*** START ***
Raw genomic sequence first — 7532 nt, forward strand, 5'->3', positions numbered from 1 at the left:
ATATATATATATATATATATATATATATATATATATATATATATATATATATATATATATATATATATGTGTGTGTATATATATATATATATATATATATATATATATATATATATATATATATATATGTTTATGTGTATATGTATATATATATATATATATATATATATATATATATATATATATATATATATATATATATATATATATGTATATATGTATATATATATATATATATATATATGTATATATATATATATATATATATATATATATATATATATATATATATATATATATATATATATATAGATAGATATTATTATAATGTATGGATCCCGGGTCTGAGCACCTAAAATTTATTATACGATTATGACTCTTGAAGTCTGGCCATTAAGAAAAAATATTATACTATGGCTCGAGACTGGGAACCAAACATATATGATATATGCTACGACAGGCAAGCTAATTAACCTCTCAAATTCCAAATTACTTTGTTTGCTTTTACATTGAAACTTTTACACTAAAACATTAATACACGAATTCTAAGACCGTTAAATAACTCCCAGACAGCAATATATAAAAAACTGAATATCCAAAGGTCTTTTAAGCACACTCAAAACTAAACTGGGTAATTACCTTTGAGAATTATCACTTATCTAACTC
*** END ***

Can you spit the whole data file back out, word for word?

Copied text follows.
Raw genomic sequence first — 7532 nt, forward strand, 5'->3', positions numbered from 1 at the left:
ATATATATATATATATATATATATATATATATATATATATATATATATATATATATATATATATATATGTGTGTGTATATATATATATATATATATATATATATATATATATATATATATATATATATGTTTATGTGTATATGTATATATATATATATATATATATATATATATATATATATATATATATATATATATATATATATATATGTATATATGTATATATATATATATATATATATATGTATATATATATATATATATATATATATATATATATATATATATATATATATATATATATATATATAGATAGATATTATTATAATGTATGGATCCCGGGTCTGAGCACCTAAAATTTATTATACGATTATGACTCTTGAAGTCTGGCCATTAAGAAAAAATATTATACTATGGCTCGAGACTGGGAACCAAACATATATGATATATGCTACGACAGGCAAGCTAATTAACCTCTCAAATTCCAAATTACTTTGTTTGCTTTTACATTGAAACTTTTACACTAAAACATTAATACACGAATTCTAAGACCGTTAAATAACTCCCAGACAGCAATATATAAAAAACTGAATATCCAAAGGTCTTTTAAGCACACTCAAAACTAAACTGGGTAATTACCTTTGAGAATTATCACTTATCTAACTC